- Ready for Dark Mode? Here’s how to get it, and everything else in iOS 13 7 Years Ago
- Students across the world are walking out to protest inaction on climate change 7 Years Ago
- YouTubers are exploiting Area 51 mania for content Today 10:29 AM
- Veterans confront Dan Crenshaw over his support for Trump Today 10:29 AM
- Google Maps may soon come with an Incognito Mode Today 10:13 AM
- Right-wing Beto O’Rourke ‘pissy pants’ meme actually features indie rock star Today 10:11 AM
- Facebook employee dies in apparent suicide at Bay Area headquarters Today 10:06 AM
- Giuliani just straight-up tweets some Ukraine secrets Today 9:29 AM
- You can now buy that viral game about an annoying goose Today 8:59 AM
- Bill de Blasio was still running for president, but now he’s not Today 8:40 AM
- How to stream Panthers vs. Cardinals in Week 3 Today 8:20 AM
- ‘American Dreamer’ is a frustratingly basic crime thriller starring Jim Gaffigan Today 7:00 AM
- ‘Smallville’ star Tom Welling will play Superman once again Today 6:43 AM
- How old is Beto O’Rourke? Today 6:30 AM
- How to stream Chiefs vs. Ravens in NFL Week 3 action Today 6:08 AM
Canadian pop star Carly Rae Jepsen wrote on Twitter that she’s not performing at this summer’s Boy Scout National Jamboree because of the organization’s homophobic rules.
The “Call Me Maybe” singer wrote that she “believes in equality for all people,” triggering her decision to cancel her performance at the June event in West Virginia.
“I always have and will continue to support the LGBT community on a global level,” wrote Jepsen, “and stay informed on the ever changing landscape in the ongoing battle for gay rights in this country and across the globe.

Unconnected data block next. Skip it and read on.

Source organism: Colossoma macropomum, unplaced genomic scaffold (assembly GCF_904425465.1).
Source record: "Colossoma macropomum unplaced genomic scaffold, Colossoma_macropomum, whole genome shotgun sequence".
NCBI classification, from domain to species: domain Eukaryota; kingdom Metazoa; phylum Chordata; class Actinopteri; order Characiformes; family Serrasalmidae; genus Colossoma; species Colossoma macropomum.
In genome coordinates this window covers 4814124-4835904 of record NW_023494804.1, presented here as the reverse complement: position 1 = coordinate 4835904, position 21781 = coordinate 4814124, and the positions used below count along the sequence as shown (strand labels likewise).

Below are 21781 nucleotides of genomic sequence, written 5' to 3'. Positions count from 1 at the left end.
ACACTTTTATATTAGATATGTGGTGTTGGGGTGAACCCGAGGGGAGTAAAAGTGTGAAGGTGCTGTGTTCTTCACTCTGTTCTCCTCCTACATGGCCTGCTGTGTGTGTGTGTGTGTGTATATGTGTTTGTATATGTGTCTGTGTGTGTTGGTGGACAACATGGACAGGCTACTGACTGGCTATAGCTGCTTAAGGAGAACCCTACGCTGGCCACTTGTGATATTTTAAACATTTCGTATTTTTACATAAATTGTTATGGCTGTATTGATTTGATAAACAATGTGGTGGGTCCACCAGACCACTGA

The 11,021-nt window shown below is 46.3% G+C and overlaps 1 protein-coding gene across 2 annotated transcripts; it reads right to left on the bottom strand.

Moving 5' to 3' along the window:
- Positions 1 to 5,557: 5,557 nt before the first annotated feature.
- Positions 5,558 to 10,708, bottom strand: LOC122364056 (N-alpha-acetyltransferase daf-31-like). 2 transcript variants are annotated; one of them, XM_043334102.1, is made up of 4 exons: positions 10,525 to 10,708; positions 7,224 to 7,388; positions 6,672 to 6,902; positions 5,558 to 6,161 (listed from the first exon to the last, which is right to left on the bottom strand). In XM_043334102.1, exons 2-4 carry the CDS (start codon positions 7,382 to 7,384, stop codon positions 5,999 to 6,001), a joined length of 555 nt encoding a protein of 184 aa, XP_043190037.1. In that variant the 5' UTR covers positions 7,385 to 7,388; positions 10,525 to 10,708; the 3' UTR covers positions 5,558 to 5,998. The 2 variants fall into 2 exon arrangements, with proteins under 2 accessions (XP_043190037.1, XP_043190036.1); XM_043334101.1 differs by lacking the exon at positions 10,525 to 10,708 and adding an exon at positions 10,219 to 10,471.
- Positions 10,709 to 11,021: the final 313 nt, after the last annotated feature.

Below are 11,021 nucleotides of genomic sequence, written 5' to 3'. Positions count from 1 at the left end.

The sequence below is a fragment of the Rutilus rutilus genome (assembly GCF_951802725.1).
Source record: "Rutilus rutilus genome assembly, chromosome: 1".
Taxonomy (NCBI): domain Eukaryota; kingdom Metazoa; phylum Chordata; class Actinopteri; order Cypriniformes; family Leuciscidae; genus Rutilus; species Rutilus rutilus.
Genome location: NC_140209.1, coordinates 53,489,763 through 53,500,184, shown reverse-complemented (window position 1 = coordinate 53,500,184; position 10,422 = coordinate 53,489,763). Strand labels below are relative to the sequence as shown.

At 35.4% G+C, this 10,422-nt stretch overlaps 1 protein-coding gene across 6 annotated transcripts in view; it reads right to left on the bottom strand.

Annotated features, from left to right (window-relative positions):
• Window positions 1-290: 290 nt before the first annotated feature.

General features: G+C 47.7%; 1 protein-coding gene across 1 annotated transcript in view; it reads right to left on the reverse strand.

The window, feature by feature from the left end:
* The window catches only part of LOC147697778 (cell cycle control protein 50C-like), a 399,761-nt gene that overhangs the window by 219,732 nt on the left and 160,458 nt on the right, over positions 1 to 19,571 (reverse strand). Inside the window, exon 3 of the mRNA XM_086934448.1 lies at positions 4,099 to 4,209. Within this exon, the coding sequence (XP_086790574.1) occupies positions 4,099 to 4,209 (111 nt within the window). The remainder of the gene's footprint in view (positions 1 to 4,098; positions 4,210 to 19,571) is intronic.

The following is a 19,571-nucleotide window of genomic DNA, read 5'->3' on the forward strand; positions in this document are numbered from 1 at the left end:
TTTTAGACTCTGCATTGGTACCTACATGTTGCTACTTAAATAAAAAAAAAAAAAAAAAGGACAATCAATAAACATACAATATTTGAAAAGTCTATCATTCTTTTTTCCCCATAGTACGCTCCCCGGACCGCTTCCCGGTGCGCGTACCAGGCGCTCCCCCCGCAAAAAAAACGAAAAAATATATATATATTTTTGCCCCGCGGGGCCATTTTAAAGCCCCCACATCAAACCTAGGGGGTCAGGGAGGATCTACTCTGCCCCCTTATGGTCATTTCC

Jepsen joins San Francisco pop-rock band Train, who also dropped out of the annual event after criticism was launched toward them in an online petition started by gay Eagle Scout Derek Nance.
“As a talented artists with incredibly loyal LGBT fans around the globe, I hope they will speak out quickly, and urge the Boy Scouts to end its dangerous anti-gay policy,” wrote Nance. His petition gathered 65,000 signatures in a week.
Deron Smith, the director of public relations for Boy Scouts of America (BSA), told ABC News that the organization wasn’t fazed by the two singers’ decision not to perform.
“We appreciate everyone’s right to express an opinion and remain focused on delivering a great Jamboree program for our Scouts,” said Smith, declining to add if the Jepsen or Train will be replaced.
The BSA is currently deciding whether it will drop its anti-gay policies that prohibit gays from participating in the organization. In February, it announced that it would come to decision on the issue, but failed to reach a consensus. A vote is now scheduled for May.
Photo by Lunchbox LP/Flickr
A former editorial operations specialist and staff writer for the Daily Dot, Jordan Valinsky is a tech reporter and web culture commentator. His work has been published by the Week, Digiday, CNNMoney, Popular Mechanics, Vice, Mic, and Betabeat.